Crystal Debussy redefines true luxury in the river cruise industry

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Jill Sayles joins Crystal River Cruises for the christening of its newest ship, Crystal Debussy, in Amsterdam, the latest in the luxury line’s rapidly expanding river fleet

Expanding at a rate of five river ships over the last two years, Crystal River Cruises recently welcomed its newest ship, Crystal Debussy, to its fleet at a christening ceremony in Amsterdam.

Debussy is the sister ship to Crystal Ravel, Crystal Bach and Crystal Mahler, as well as the redesigned Crystal Mozart, which launched the luxury line’s river cruise product back in 2016.

The event was attended by Crystal’s president and CEO, Tom Wolber; Crystal River Cruises’ vice president and managing director, Walter Littlejohn; and the ship’s godmother, Broadway star Rachel York.

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Wolber joined the cruise line in September 2017 following the departure of Edie Rodriguez, under whose leadership the company added Crystal Yacht Expedition Cruises, Crystal Air and Crystal River Cruises. Of the latter, he said: “Crystal River Cruises has raised the bar of excellence with each new ship, and now again as Crystal Debussy joins the fleet, effectively redefining true luxury in the river industry.”

On the subject of expansion, Littlejohn said how the line is “changing the face of river cruising in Europe” with its high-end, luxury river cruise experience.

Set over four decks – named Harmony, Seahorse, Crystal and Vista – Crystal Debussy accommodates 106 guests in 53 rooms and has a crew of 68. It follows the luxury model of all Crystal’s river vessels as an all-suite, all-butler vessel, with every category of accommodation positioned above the waterline and the butler service offered in every room category.

Suites also have the company’s Panoramic Balcony-Windows that lower from the ceiling to incorporate a balcony allowing for a more spacious room. Rooms are in the following categories: two-bedroom Crystal Suite with connecting rooms, one-bedroom Crystal Penthouse, Deluxe Suite and Petite Suite. The king-sized beds face the river and there are walk-in closets and dual vanity units in the bathrooms in most categories. The high standard continues with Etro toiletries, robes and slippers, a pillow menu, wall-mounted flat-screen HD TVs, iPads, mini-bar, quiet box system for excursions and a complimentary bottle of Blanc de Blancs.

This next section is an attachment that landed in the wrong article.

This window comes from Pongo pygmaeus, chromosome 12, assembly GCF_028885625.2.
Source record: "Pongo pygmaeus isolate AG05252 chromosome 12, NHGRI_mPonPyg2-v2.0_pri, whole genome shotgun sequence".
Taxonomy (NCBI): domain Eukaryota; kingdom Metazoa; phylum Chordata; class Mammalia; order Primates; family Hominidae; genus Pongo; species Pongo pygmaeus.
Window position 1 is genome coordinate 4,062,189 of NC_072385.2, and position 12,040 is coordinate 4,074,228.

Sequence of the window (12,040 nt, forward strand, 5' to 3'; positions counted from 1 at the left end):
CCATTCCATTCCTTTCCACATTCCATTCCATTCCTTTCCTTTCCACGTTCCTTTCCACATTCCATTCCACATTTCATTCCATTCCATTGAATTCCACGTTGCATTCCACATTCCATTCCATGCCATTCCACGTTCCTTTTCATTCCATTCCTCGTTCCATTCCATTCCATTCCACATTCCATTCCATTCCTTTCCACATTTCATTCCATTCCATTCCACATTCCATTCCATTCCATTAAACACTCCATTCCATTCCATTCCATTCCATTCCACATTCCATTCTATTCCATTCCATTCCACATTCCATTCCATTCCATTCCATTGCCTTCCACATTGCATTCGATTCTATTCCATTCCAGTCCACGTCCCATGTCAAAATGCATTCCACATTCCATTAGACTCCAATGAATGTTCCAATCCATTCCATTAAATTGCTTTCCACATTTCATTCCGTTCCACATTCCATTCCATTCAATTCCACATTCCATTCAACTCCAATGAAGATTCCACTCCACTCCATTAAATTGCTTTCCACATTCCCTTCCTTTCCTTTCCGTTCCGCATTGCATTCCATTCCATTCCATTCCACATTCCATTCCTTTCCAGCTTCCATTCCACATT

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Dining options include the Waterside Restaurant, which serves breakfast, lunch and dinner in an open dining set-up. The menu consists of farm-to-table local dishes and traditional choices all prepared with fresh produce sourced locally each day. At the informal Bistro Café, guests can choose from a light buffet throughout the day, tapas-style dinner options and freshly made ice-cream made on board. The Vintage Room is a small, intimate dining area that can be booked for special occasions; it can also be converted to a meeting room. The Pantry near the reception area offers snacks thought the day.

The Palm Court is the social hub where there’s an onboard pianist and local entertainers (if moored at a destination overnight), plus enrichment presentations. It’s a light and airy space with a glass roof and floor-to-ceiling windows to make the most of the views. All drinks in the lounge are included apart from a selection of speciality drinks.

On the top Vista deck, guests can relax on loungers and there’s a small bar. Elsewhere, the ship has a spa and fitness room and there’s a small indoor pool at the stern.

The vessel embarked on its maiden voyage along the Rhine on April 9, sailing itineraries between Amsterdam and Basel. In the line’s 2019 river programme, 14-night sailings have been replaced with seven-night and 10-night itineraries.

Littlejohn said there has been a lot of support from the travel trade, with good growth from the UK market which has helped with the expansion of the river product. However, he indicated that, going forward, new plans will be rolled out at a slower rate.

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